It's a fast and easy read showing a horrendous reality -- even only 1/10th of this is true.

Once I picked it up, it was like rubbernecking a traffic accident. It was hard to look away despite the horror. I finished it over a day or so, staying awake far into the night because after reading any of this, sleep is even more impossible than it was before. There's not a ton of new important information here. It's all fairly obvious (no reading, no curiosity, no ability to listen to anyone or think or stay tuned in to anyone but the TV and his own image, defensiveness, anger and bile...)


The revealing parts are that everyone around 45 thinks the same things we do.

I'm really torn on this one because if it was fiction, I think I'd feel it was pretty low-brow, absurd yet really funny. I would think it was satire. Since it's not fiction, the whole thing is making me nuts. I wouldn't say it's a "must read" beyond the part where the President of the US is trying to have the book banned. So let's just say I read this for the First Amendment -- yeah, that's the ticket!


I do hope that some of the players in this drama will get honest with the country sooner rather than later. I very much doubt that will happen though.

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review 2018-01-08 19:48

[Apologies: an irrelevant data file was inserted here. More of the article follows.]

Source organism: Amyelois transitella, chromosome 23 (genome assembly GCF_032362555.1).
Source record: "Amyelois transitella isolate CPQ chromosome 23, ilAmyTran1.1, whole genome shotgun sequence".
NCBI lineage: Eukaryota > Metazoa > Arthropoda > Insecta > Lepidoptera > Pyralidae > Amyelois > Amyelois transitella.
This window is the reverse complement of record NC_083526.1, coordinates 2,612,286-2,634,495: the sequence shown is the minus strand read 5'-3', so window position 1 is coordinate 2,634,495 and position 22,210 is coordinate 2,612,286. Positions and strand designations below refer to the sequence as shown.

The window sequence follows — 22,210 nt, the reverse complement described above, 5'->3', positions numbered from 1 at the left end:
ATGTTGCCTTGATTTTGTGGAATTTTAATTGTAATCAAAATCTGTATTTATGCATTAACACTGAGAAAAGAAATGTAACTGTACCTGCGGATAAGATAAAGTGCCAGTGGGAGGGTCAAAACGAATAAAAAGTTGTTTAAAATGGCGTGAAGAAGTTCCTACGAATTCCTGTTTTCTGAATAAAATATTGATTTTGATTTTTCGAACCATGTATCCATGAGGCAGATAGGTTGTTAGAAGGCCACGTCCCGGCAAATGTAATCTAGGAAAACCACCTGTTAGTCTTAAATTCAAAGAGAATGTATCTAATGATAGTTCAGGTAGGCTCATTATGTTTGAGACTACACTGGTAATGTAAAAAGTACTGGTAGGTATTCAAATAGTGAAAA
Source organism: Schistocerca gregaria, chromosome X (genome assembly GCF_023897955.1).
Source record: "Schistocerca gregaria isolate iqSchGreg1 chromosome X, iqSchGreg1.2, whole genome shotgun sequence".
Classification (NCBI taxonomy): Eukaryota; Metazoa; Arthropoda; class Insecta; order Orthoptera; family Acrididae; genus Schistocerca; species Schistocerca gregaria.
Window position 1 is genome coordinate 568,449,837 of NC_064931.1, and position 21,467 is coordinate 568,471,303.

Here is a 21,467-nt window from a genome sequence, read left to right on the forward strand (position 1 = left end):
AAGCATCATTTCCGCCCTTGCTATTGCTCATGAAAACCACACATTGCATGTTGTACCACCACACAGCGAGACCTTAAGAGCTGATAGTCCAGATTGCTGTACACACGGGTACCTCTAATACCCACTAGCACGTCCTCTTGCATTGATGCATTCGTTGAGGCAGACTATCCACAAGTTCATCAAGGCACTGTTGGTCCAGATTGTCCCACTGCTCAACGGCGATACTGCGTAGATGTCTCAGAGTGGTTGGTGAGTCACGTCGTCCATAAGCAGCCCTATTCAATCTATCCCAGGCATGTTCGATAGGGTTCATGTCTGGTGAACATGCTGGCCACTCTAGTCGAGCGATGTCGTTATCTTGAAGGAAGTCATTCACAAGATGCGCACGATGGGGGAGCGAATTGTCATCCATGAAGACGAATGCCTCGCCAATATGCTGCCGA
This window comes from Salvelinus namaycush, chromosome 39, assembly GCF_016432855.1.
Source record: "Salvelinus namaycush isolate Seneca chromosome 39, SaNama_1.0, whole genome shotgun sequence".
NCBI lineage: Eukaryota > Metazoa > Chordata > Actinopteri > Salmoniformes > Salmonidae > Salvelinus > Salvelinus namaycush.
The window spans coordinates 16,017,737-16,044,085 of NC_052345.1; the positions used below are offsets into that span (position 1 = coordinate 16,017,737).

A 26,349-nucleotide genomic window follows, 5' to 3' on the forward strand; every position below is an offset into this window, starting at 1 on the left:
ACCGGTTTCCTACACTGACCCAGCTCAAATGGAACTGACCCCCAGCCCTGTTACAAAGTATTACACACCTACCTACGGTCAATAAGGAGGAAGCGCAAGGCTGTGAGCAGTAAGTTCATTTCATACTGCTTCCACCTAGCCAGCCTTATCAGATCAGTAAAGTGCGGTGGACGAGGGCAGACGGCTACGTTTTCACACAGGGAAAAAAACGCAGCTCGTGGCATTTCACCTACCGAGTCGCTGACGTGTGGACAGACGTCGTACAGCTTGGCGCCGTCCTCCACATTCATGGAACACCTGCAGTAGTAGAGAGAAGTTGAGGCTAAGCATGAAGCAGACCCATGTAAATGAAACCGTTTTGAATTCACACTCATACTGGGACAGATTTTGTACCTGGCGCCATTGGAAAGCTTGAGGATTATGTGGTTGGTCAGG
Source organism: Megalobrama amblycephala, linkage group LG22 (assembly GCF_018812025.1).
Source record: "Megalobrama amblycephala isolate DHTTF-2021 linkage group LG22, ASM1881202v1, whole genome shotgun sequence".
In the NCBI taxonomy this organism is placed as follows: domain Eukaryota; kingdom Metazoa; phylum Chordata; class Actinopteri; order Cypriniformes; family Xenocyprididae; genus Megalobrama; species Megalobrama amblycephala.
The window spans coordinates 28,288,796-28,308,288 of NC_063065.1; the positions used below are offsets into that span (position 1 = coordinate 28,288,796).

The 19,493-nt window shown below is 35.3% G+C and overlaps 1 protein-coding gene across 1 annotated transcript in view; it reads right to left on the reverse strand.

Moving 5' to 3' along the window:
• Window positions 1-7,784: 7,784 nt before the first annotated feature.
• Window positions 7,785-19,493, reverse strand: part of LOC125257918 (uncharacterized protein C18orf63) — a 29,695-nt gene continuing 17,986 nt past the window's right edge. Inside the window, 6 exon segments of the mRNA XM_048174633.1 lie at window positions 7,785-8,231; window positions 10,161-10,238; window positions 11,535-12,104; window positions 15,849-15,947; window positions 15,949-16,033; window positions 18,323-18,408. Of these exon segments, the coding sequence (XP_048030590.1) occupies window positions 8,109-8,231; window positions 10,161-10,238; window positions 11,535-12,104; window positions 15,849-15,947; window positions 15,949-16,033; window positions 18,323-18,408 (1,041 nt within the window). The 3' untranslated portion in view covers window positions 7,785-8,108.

Well, why is Orange upset?
Fire and Fury: Inside the Trump White House - Michael Wolff

Honesty, this really doesn't shed any new light on the shit storm that the White House.  For much of the book, you are really going like "no shit".  Wolff's writing is good, but at times you do wish he gone deeper - he's no David Simon, for instance.



Highlights of the book's claims include


- no one liked the nightly dinners with Trump, they were torture.  Wolff doesn't say why, but I'm sure it was because everyone wanted two scoops of ice cream.


 - Trump is a spoiled actor (I would've added without the good looks).


-Kushner's family is not happy with him.



"Media is personal. It is a series of blood scores. The media in its often collective mind decides who is going to rise and who is going to fall, who lives and who dies. If you stay around long enough in the media eye, your fate, like that of a banana republic despot, is often an unkind one—a law Hillary Clinton was not able to circumvent."
-The Trumps do not share a bedroom, the first couple to have seperate bedrooms since the Kennedys.
- He eats Micky D's because he is fearful of getting poisoned
-Orange thinks all women in the DOJ hate him (called Yates a cunt might have something to do with this.  Being an accused rapist might be another reason).
-The Battle Flags in the Oval Office was Orange's idea
-we have confirmation that  Trump doesn't read and apparently did  buy text books or do homework in college.  Professor is a slur to Trump.
 - Another quote "Trump’s extemporaneous moments were always existential, but more so for his aides than for him. He spoke obliviously and happily, believing himself to be a perfect pitch raconteur and public performer, while everyone with him held their breath. If a wackadoo moment occurred on the occasions—the frequent occasions—when his remarks careened in no clear direction, his staff had to go into intense method-acting response. It took absolute discipline not to acknowledge what everyone could see."